Recent reports suggest Al-Qaida has its eyes fixed on Australia. After the London attacks, Australians of all backgrounds and faiths are afraid terrorists might strike here.
With national security firmly on the agenda, it was both amusing and worrying to watch a host of political and religious leaders acknowledge on a recent Channel 9 Sunday program that they did not know the phone number of the National Security Hotline.
Even more concerning was the notion that a terror suspect could be shot on the basis of possessing a “Middle Eastern appearance”.
It seems that, when it comes to fighting terrorism, some Australian decision-makers are not up to the task. And with some allegedly liberal and conservative politicians now openly calling for Muslim female students to be banned from wearing the head scarf (known in Arabic as the “hijab” and in Malay as the “tadung”), it appears some are less interested in national security as in national hysteria.
In recent days, two female Liberal MPs have taken the extraordinary step of calling for changes in the law which would ban the traditional Islamic head scarf. Both Bronwyn Bishop and Sophie Panopoulos have suggested that Australian state schools should follow the French model of banning students from wearing the hijab on school premises.
For Mrs Bishop, the issue is perhaps less about national security and more about discouraging rebelliousness and ensuring cultural diversity in schools is kept to a minimum. For Ms Panopoulos, the arguments of the Rev Fred Nile MLC ring true. How do we know that these women aren’t hiding bombs under their dress?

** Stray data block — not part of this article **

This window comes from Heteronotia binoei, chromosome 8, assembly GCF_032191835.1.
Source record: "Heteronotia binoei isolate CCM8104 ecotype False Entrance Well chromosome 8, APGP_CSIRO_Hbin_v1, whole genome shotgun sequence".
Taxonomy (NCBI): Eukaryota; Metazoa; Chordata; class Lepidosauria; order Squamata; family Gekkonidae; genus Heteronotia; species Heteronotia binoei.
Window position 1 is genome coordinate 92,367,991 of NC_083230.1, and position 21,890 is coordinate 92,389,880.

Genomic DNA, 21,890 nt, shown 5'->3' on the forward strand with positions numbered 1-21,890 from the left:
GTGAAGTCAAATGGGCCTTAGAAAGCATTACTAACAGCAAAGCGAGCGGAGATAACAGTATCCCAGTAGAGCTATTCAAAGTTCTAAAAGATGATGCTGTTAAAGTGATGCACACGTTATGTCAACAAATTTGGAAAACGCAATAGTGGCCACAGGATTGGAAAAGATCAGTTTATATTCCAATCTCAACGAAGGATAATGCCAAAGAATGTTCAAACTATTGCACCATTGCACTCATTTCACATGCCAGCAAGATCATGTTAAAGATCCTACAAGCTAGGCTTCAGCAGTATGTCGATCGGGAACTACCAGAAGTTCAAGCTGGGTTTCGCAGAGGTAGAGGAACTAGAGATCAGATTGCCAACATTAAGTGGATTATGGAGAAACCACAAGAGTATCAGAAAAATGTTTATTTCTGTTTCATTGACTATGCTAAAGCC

Mrs Bishop appeared on ABC Radio National’s The National Interest show on Sunday, August 28. She compared the discourse of 21st century Muslim Australians to that of Nazi Germans during the 1920s and 1930s.
Mrs Bishop’s comments were most enlightening. She attempted to respond to a suggestion I made that her attempts to marginalise a key faith-sector of mainstream Australia were most helpful to Osama bin Ladin.
Mrs Bishop made frequent references to “our law” and “our beautiful constitution”. She felt offended when a Muslim man came to Canberra and refused to shake her hand because he felt she was unclean.
The writer has shaken hands with Mrs Bishop on numerous occasions, usually in his capacity as a fellow factional warrior for the NSW Right of the Liberal Party. When it came time to having Muslim Australians assist Mrs Bishop in stacking her branches as a defensive mechanism against what she saw as infiltration by supporters of NSW Opposition leader John Brogden, Mrs Bishop was most enthusiastic of Muslim involvement.
The writer also had an opportunity at a NSW Liberal Party State Council meeting in 2000 to pass onto Mrs Bishop the appreciation of members of the Dee Why Mosque congregation who greatly admired the assistance she provided to the Mosque parishioners on numerous occasions in relation to the problems they have had with Mosque extensions.
Yet on Radio National, Mrs Bishop lambasted that same congregation for allegedly inviting Abu Bakr Bashir to speak and recruit in her electorate. A cynic could argue that, in effect, she unknowingly facilitated that process through the assistance she provided to that congregation.
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